This paper researches the call for standardization in executive coaching. Recent articles note the good that executive coaching can do for a company and its executives. The articles, however, note that the lack of conformity and standardization among coaches make selecting a coach a “buyer beware” type of transaction. This paper points out specific areas in which executives feel there needs to be more regulation among coaches and opinions on how that regulation might be achieved.
In a world that is growing ever smaller because of the increase in communication, transportation, and cooperation, the companies that seem to thrive are the ones that provide a consistent product at a consistent rate with consistent quality. Buyers want to know that their purchases will meet their expectations. Companies that want to prove their image of delivering consistent products can seek certifications from the International Organization for Standardization (ISO). The ISO is an international standard-setting body composed of representatives from various national standards organizations. ISO certification is costly and time-consuming, but once achieved, it gives the company that earned it more prestige in their field. Periodic inspections are performed to ensure the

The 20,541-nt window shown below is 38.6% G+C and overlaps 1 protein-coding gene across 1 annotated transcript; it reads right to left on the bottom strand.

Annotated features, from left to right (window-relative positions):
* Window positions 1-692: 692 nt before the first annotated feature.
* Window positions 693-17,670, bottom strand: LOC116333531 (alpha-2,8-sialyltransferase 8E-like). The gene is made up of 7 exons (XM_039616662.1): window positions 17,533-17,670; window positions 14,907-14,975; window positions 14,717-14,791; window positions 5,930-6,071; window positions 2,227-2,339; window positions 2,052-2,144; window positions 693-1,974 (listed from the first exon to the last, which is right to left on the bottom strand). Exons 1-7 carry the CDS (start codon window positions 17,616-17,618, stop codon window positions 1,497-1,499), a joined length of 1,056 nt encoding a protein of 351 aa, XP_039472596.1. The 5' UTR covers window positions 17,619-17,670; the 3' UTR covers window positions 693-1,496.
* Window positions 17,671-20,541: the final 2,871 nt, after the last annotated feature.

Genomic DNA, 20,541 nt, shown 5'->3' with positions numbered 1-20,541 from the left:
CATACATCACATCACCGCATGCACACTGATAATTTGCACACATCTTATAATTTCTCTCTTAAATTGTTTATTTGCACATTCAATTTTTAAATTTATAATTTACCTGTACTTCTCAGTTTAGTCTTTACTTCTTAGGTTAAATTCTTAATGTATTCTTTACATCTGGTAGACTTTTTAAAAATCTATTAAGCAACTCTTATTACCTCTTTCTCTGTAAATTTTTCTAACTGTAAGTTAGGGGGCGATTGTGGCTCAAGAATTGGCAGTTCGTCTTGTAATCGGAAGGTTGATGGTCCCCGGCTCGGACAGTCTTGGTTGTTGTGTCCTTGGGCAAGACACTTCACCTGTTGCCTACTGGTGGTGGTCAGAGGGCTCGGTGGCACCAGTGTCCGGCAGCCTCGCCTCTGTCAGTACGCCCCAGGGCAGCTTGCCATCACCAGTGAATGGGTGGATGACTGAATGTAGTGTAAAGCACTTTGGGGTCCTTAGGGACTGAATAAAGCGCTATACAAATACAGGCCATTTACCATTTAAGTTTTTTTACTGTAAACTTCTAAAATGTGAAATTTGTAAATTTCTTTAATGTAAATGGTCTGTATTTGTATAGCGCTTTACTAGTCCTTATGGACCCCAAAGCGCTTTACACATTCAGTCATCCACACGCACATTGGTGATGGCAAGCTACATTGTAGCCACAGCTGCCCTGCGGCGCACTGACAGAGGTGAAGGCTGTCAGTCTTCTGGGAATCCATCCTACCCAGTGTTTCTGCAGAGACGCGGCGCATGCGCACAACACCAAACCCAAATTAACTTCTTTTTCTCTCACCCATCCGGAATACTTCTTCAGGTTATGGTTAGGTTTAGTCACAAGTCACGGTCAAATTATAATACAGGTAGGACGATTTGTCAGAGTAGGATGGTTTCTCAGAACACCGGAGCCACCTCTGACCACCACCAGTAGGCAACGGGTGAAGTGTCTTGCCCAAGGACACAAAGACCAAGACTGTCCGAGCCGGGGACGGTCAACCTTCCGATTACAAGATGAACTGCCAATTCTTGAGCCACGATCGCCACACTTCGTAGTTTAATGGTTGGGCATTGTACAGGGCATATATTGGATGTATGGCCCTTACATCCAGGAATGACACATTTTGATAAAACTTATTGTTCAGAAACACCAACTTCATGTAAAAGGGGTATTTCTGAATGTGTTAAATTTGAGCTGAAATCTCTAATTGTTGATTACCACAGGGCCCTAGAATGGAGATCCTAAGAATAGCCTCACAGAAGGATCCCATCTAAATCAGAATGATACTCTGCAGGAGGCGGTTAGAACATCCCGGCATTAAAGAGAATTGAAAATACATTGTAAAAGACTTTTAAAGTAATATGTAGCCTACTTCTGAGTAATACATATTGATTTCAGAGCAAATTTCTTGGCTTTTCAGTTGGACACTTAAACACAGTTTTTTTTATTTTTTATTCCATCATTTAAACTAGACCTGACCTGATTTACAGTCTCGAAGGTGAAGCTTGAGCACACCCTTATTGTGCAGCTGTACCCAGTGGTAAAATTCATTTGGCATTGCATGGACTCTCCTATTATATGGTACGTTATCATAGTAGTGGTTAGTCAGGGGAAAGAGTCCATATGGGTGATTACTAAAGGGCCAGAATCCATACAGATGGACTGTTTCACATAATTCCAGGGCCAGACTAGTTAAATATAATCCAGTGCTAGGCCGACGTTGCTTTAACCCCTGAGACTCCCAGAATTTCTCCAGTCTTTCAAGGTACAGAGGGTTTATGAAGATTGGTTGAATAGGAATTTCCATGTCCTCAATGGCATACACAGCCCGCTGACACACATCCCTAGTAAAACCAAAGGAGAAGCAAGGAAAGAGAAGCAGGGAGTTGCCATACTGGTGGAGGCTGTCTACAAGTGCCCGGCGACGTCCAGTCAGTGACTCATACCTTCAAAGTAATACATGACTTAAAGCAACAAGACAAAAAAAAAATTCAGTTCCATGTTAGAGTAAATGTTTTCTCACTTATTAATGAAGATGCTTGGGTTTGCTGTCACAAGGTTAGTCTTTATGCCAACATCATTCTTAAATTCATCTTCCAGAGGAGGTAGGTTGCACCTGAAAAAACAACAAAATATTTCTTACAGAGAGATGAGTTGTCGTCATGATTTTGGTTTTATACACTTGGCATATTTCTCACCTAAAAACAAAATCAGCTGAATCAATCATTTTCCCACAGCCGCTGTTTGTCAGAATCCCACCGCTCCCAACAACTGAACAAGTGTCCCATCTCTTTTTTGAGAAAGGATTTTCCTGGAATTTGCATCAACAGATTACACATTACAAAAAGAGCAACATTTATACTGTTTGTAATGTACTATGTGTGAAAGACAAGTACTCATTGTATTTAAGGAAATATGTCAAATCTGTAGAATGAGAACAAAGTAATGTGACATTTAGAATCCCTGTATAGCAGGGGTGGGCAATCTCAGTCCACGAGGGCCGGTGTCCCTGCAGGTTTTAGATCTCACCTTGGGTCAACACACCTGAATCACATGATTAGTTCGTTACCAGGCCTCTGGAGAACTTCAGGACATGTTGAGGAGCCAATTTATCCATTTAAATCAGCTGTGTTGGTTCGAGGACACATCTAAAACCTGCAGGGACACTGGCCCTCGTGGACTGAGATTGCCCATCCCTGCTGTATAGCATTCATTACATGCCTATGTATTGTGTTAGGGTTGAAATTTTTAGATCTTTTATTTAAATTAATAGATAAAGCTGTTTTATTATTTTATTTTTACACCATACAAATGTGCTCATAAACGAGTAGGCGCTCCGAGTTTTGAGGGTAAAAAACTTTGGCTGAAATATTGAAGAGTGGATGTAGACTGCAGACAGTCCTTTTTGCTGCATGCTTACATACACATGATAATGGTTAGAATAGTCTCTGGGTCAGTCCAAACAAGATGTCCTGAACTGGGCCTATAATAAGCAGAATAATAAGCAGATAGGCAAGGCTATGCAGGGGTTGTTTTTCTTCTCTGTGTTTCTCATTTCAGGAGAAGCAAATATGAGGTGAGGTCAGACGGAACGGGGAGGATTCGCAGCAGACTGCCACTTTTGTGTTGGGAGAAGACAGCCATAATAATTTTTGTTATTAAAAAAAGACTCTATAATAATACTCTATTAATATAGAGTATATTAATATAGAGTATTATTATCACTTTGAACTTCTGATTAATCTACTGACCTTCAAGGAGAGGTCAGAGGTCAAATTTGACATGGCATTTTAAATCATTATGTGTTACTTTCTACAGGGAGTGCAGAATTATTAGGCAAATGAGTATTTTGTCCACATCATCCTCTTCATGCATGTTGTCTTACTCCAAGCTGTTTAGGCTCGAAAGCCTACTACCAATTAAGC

company is continuing to meet the standards it claims to uphold.
Currently there is no ISO certification available for coaching. There are, however, several coaching certificates available through various organizations. These certifications are less appealing because of the varying standards between the organizations that issue the certificates. Currently there are over 50 coaching certification programs in just the UK (Coutu et al., 2009). Some programs are intensive and require several hours of study, practice, and research. Others can be achieved by simply attending a weekend seminar. Although the word “certification” denotes that one is a professional in their field, buyers may become confused when shopping for a credible coach.
For fields such as Life Coaching and Spiritual Coaching, this varying degree of professionalism is less of a concern because individuals often seek coaches based on personality matches and coaching styles. For Executive and Business Coaching, however, coaching is seen as an investment for which the organization hopes to receive the largest return possible. Without a predictable standard, coaching is considered a high-risk investment that companies may be hesitant to make. Articles written over the last few years show the call for standardization in Executive Coaching. The following will touch on a few points within those articles.